4. Profiles and biographies for each key manager in your company, again in camera-ready condition and on disk.
5. Copies of your company, division and product logos, your press release format and the scanned in signature of your CEO on disk in a format that works on your internal word processing program (plus one in Microsoft Word in case you have to work on a computer that isn’t tied to your network.)
6. Pre-written scripts answering key questions that you have generated through your crisis scenario analysis. Included in these scripts should be the words you use to say “we don’t have that information yet, but will let you know as soon as it becomes available.”
7. Contact information for each of your key media contacts both locally, nationally, and if appropriate, key financial press and analysts. Contact information for your appropriate stakeholders like suppliers, political, regulatory, and union leaders should also be included. Don’t be afraid to go overboard here – if you have an oil spill, your CEO will probably want to call not only the Media, but also selected Government representatives.
8. Flowcharts of the Protocols & Procedures to be followed. These will differ depending on the type of crisis. For instance, in the event of death, it is vital that the Department of Labour be informed, forthwith according to the Occupational Heath & Safety Act. Obviously you first want to inform management. Then, the authorities. In the case of a fire, there may be other communication protocols to be followed. Flowcharts can help to speed up decision making.
Where & Who should keep the Toolkit
It’s important for your crisis communications kit to not only be duplicated in some offsite location, but to also include information, disks, graphics, computer files, photos, etc. that are normally readily at your fingertips in your office. These days you can also keep it in the cloud. Alternatively this information, should be in a password controlled format on your website/intranet.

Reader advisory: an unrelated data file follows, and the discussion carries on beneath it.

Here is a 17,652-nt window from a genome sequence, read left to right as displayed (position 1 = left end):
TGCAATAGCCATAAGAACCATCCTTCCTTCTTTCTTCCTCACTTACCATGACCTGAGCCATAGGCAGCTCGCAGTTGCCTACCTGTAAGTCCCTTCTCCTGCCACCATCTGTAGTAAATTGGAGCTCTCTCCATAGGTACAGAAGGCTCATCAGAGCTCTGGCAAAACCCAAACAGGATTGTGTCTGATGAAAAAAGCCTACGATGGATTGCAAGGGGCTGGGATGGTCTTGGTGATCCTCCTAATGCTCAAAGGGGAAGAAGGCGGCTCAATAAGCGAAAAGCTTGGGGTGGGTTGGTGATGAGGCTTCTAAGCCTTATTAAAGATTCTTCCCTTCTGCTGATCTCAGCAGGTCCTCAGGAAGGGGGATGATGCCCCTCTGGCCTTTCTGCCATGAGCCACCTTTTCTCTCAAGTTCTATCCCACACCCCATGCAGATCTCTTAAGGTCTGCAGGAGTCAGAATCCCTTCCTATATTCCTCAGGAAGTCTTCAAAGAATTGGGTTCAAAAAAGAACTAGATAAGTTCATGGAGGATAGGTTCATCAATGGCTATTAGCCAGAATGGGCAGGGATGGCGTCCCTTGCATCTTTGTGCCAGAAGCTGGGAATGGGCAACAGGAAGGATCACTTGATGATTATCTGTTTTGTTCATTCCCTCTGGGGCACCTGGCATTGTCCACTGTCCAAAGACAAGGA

I once knew the Crisis Manager of a Rail organisation. She kept the copy of her plan at home, at the office and in her car. Just in case.
I strongly recommend that you assemble this kit shortly. It will be one of the best insurance policies that you can have on hand once a crisis begins. Remember time is of the essence.
For more information on crisis management and communications, I recommend that you check out my various blog posts.
Deloitte, the business advisory firm, has developed a new smartphone application, Bamboo, to help businesses handle disasters and crises. The new application is the first one of its kind in this field and is not reliant on mobile network connectivity to work.
The smartphone application stores up-to-date disaster management procedures and action-plans in an interactive and user friendly way on employees’ mobile devices, such as the Blackberry or iPhone.
- Convenient access to your organisation’s crisis management, business continuity or IT disaster recovery plan, when you need it most
- Access to latest contact details by integrating with an organisation’s existing HR and Business Continuity Management systems
- Push technology to deliver up-to-date information which is stored locally on employees’ handsets
- Ability to activate teams and understand individual roles during an incident
- Easy deployment of updated or new incident management procedures and actions through a central server and software
- Auditing and action-tracking for post-incident debriefs